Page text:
It has been five years since she relocated and three jobs since she started working there. She is the senior communications personnel of a real estate company now. Her advice has authority and her managerial skills tough. She earns handsomely, is more stylish and has become more forgiving than I knew her to be.
Unsorted relationships still cling to her, conservative people (even youngsters) still point out that she is divorced, but she doesn’t let go of the confidence that she earned, in fighting against all the odds that life threw her way. She not only has the grit to be a tough taskmaster, but also the playfulness of letting go of negative vibes of people.
She visits home every year, shops with her mother and takes her to movies. We meet up for coffee or lunch, at least once before she goes back. I have never seen her more radiant than now, even when the struggles of a ‘divorced Indian woman’ and the desire for a loving, committed relationship knock at her door her every day.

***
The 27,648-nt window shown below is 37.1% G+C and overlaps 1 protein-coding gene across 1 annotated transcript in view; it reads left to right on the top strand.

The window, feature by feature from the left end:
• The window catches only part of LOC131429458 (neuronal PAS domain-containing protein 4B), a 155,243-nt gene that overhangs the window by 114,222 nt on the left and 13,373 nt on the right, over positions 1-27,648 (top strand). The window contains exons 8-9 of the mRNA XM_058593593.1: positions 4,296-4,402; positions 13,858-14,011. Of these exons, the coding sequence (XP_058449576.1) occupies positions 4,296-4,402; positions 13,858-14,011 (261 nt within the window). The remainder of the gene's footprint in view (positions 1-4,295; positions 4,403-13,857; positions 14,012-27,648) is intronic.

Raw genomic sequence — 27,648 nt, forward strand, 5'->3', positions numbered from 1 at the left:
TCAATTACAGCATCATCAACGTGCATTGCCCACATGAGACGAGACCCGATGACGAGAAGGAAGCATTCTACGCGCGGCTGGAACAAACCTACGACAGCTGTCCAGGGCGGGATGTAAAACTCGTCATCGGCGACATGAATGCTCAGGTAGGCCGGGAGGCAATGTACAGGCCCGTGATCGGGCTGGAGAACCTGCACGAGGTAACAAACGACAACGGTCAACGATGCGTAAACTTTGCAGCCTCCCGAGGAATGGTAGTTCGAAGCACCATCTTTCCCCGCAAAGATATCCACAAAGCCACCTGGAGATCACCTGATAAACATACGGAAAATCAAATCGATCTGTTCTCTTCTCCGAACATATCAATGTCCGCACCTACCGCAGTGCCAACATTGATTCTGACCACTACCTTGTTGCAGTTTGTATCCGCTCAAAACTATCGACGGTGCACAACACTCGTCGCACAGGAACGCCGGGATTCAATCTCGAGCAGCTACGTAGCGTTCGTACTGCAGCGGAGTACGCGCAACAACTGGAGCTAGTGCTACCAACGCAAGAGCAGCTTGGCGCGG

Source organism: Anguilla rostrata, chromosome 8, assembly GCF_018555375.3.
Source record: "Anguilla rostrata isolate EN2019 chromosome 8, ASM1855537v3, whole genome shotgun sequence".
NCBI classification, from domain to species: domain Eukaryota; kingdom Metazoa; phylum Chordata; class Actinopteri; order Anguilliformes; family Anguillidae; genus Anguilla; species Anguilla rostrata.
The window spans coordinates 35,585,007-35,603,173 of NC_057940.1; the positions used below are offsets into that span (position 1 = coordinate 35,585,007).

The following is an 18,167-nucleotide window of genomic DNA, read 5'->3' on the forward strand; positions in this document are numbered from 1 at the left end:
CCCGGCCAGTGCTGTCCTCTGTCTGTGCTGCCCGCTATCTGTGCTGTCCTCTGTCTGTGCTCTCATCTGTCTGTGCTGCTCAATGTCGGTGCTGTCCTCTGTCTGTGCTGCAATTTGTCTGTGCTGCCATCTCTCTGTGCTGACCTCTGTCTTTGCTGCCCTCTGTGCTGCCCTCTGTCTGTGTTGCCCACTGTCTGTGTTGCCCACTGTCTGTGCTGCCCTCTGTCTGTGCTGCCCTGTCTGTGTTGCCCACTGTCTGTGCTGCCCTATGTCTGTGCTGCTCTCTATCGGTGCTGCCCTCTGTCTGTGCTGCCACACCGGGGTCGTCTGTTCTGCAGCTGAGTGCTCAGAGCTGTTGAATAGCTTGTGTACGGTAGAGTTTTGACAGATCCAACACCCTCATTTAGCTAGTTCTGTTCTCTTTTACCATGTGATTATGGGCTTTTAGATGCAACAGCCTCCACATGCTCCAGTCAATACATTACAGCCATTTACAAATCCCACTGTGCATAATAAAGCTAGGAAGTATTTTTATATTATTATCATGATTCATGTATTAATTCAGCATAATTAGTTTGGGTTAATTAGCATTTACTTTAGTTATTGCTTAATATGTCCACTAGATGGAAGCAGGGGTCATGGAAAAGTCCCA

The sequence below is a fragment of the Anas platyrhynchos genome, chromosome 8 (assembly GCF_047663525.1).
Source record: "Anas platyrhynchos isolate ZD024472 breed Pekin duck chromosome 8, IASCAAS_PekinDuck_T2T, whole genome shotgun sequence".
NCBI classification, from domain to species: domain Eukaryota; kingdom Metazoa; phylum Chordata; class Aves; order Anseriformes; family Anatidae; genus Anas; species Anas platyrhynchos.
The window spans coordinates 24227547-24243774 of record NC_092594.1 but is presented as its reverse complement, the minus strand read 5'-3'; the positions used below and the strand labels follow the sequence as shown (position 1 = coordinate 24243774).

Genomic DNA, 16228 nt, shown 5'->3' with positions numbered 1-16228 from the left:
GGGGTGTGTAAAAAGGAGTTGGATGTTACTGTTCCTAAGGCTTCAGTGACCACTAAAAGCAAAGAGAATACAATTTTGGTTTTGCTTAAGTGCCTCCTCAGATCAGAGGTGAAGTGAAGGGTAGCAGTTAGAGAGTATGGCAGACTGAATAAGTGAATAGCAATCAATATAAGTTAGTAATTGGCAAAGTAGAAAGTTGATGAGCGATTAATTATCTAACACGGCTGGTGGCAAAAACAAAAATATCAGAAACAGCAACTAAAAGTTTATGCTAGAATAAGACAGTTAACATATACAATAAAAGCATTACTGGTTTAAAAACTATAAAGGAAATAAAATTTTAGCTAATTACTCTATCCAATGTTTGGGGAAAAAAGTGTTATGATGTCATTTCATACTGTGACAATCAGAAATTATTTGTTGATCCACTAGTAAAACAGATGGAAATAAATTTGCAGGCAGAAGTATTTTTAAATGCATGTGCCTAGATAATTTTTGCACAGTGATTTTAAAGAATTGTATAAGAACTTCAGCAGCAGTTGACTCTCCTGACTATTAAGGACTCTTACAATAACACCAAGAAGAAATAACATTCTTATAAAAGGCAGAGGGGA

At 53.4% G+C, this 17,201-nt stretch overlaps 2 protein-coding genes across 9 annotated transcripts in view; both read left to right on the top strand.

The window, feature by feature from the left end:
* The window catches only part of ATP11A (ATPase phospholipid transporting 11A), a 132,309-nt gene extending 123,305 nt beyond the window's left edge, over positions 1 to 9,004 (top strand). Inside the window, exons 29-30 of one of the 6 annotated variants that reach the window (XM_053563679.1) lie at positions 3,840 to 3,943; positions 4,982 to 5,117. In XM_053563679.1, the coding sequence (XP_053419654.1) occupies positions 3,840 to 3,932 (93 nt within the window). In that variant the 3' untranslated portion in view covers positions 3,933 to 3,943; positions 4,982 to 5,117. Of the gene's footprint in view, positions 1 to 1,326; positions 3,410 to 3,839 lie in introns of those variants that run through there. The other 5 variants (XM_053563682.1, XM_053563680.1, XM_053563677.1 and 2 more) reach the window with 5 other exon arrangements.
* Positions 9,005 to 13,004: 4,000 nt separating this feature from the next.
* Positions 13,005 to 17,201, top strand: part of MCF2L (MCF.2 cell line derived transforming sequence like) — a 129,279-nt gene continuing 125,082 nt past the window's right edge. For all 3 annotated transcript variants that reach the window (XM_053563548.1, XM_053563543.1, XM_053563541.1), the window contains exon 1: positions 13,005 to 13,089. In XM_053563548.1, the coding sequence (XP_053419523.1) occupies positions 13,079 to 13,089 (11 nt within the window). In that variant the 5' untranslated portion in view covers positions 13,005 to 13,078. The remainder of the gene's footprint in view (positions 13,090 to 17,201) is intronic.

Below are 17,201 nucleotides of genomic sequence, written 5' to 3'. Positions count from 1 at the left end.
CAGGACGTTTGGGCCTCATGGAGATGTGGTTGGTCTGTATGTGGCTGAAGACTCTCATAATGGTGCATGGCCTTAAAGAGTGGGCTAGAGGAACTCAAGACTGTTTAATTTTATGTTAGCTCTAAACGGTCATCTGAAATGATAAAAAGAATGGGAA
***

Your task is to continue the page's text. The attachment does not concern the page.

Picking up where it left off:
I grow proud of her every day and learn that happiness is what you make it to be. Nothing works exactly as planned; nothing fits the social fabric without compromise either. If you are to accept yourself and strongly mark your own destiny, you have to take a deep breath and walk on. My friend did just that. Her courage saved her from an abusive marriage and helped her find her own path.
Lately, I hear they have even given her stakes in the company where she works. She is contemplating buying a brand new apartment. I called her recently to suggest seeing an acupuncture specialist, for her slip disc problems. She laughed and said, ‘Alright! After all, woh bhi kya yaad rakhega!’
Image source: confident woman by Shutterstock.
Blogger, standup comedy addict, movie and music lover. I often scare people saying, "Beware, I'll write you!" read more...